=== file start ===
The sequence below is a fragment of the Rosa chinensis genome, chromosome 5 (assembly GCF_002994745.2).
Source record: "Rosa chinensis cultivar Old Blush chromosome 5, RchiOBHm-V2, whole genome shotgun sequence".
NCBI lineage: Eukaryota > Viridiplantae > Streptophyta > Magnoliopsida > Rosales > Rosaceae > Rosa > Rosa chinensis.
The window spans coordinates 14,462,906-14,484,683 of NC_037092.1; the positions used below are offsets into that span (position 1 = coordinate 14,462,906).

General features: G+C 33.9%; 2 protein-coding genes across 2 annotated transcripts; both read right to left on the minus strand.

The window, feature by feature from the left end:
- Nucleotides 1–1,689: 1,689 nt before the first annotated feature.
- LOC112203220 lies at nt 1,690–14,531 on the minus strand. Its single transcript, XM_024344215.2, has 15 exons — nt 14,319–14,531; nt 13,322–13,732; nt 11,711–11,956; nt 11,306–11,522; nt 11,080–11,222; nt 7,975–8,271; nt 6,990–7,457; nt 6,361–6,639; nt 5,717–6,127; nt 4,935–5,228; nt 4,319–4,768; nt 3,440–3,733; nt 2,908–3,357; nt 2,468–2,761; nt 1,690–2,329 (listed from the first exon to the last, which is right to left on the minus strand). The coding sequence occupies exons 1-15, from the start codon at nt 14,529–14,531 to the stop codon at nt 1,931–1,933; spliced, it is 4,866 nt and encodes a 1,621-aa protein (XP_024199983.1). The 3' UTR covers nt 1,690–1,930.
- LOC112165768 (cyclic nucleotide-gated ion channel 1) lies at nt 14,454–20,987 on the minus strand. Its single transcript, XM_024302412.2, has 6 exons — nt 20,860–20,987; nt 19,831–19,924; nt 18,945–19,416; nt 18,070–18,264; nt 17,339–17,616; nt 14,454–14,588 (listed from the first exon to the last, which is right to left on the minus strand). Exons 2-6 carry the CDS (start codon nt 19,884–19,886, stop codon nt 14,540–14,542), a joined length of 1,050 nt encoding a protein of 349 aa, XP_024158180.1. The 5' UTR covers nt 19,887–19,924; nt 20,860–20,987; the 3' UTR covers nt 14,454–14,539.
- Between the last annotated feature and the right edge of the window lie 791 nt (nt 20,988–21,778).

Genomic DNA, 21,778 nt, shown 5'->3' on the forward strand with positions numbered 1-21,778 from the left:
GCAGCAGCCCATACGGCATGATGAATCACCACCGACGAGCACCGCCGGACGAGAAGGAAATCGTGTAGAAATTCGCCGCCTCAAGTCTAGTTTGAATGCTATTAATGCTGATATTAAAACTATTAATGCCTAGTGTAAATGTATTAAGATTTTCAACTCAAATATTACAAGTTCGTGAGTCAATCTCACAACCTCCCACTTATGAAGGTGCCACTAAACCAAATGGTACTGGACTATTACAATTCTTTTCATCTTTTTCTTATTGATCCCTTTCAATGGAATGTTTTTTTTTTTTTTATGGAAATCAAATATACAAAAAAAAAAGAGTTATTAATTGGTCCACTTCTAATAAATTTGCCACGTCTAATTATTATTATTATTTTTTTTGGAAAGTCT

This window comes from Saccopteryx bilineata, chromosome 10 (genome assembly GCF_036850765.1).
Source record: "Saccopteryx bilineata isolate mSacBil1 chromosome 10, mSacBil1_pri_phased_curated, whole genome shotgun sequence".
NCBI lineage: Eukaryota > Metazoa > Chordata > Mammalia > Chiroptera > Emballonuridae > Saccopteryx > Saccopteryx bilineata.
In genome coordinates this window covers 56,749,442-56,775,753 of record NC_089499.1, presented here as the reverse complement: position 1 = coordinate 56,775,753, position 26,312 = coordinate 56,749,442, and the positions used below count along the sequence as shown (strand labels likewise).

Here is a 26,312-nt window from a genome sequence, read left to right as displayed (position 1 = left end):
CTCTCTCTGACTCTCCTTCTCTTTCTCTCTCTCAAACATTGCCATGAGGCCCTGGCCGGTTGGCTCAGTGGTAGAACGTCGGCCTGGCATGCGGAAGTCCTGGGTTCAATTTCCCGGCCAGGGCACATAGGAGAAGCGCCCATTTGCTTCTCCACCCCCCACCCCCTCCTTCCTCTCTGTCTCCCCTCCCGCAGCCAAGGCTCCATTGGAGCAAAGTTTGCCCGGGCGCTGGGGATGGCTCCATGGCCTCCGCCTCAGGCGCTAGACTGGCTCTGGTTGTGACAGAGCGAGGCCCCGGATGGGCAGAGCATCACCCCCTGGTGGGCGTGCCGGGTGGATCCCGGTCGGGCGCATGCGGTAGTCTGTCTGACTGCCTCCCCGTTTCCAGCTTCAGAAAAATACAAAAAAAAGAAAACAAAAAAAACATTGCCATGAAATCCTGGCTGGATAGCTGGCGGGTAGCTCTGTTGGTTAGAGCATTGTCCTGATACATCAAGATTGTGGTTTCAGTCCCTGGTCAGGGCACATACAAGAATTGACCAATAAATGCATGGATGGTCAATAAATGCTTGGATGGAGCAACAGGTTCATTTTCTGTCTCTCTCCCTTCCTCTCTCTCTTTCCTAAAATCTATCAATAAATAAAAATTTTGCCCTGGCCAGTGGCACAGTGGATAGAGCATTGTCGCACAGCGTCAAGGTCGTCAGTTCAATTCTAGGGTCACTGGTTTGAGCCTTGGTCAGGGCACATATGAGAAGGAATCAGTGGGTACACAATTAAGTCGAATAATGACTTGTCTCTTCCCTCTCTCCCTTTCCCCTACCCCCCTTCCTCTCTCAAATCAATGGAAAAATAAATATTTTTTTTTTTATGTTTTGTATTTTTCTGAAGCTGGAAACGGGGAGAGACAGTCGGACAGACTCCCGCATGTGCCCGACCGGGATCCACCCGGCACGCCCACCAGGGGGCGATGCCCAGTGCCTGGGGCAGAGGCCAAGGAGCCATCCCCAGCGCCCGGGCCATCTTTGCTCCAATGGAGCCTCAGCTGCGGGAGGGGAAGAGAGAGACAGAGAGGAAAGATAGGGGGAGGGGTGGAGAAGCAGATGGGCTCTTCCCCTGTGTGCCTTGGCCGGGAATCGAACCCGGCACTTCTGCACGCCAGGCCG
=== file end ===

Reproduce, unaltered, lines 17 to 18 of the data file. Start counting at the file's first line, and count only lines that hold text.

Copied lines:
Here is a 26,312-nt window from a genome sequence, read left to right as displayed (position 1 = left end):
CTCTCTCTGACTCTCCTTCTCTTTCTCTCTCTCAAACATTGCCATGAGGCCCTGGCCGGTTGGCTCAGTGGTAGAACGTCGGCCTGGCATGCGGAAGTCCTGGGTTCAATTTCCCGGCCAGGGCACATAGGAGAAGCGCCCATTTGCTTCTCCACCCCCCACCCCCTCCTTCCTCTCTGTCTCCCCTCCCGCAGCCAAGGCTCCATTGGAGCAAAGTTTGCCCGGGCGCTGGGGATGGCTCCATGGCCTCCGCCTCAGGCGCTAGACTGGCTCTGGTTGTGACAGAGCGAGGCCCCGGATGGGCAGAGCATCACCCCCTGGTGGGCGTGCCGGGTGGATCCCGGTCGGGCGCATGCGGTAGTCTGTCTGACTGCCTCCCCGTTTCCAGCTTCAGAAAAATACAAAAAAAAGAAAACAAAAAAAACATTGCCATGAAATCCTGGCTGGATAGCTGGCGGGTAGCTCTGTTGGTTAGAGCATTGTCCTGATACATCAAGATTGTGGTTTCAGTCCCTGGTCAGGGCACATACAAGAATTGACCAATAAATGCATGGATGGTCAATAAATGCTTGGATGGAGCAACAGGTTCATTTTCTGTCTCTCTCCCTTCCTCTCTCTCTTTCCTAAAATCTATCAATAAATAAAAATTTTGCCCTGGCCAGTGGCACAGTGGATAGAGCATTGTCGCACAGCGTCAAGGTCGTCAGTTCAATTCTAGGGTCACTGGTTTGAGCCTTGGTCAGGGCACATATGAGAAGGAATCAGTGGGTACACAATTAAGTCGAATAATGACTTGTCTCTTCCCTCTCTCCCTTTCCCCTACCCCCCTTCCTCTCTCAAATCAATGGAAAAATAAATATTTTTTTTTTTATGTTTTGTATTTTTCTGAAGCTGGAAACGGGGAGAGACAGTCGGACAGACTCCCGCATGTGCCCGACCGGGATCCACCCGGCACGCCCACCAGGGGGCGATGCCCAGTGCCTGGGGCAGAGGCCAAGGAGCCATCCCCAGCGCCCGGGCCATCTTTGCTCCAATGGAGCCTCAGCTGCGGGAGGGGAAGAGAGAGACAGAGAGGAAAGATAGGGGGAGGGGTGGAGAAGCAGATGGGCTCTTCCCCTGTGTGCCTTGGCCGGGAATCGAACCCGGCACTTCTGCACGCCAGGCCG